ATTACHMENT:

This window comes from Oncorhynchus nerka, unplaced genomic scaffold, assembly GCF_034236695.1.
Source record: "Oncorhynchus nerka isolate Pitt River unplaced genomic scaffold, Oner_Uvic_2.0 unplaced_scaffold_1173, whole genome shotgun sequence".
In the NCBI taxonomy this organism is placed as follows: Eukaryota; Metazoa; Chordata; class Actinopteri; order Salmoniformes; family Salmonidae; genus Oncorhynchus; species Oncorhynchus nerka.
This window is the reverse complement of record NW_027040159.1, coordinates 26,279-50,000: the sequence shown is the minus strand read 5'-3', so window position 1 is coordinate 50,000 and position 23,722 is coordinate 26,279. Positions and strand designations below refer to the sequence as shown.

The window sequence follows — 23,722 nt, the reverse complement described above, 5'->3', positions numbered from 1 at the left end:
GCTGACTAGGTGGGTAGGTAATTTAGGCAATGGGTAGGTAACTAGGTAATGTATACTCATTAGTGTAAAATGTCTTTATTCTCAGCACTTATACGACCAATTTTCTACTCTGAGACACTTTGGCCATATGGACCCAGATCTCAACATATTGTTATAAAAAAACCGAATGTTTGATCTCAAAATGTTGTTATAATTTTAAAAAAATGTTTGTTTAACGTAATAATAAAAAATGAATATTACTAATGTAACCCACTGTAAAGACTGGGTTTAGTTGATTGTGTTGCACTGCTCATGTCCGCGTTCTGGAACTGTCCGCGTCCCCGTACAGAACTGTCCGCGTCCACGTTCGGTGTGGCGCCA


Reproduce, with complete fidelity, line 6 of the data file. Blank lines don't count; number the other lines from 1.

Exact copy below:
GCTGACTAGGTGGGTAGGTAATTTAGGCAATGGGTAGGTAACTAGGTAATGTATACTCATTAGTGTAAAATGTCTTTATTCTCAGCACTTATACGACCAATTTTCTACTCTGAGACACTTTGGCCATATGGACCCAGATCTCAACATATTGTTATAAAAAAACCGAATGTTTGATCTCAAAATGTTGTTATAATTTTAAAAAAATGTTTGTTTAACGTAATAATAAAAAATGAATATTACTAATGTAACCCACTGTAAAGACTGGGTTTAGTTGATTGTGTTGCACTGCTCATGTCCGCGTTCTGGAACTGTCCGCGTCCCCGTACAGAACTGTCCGCGTCCACGTTCGGTGTGGCGCCA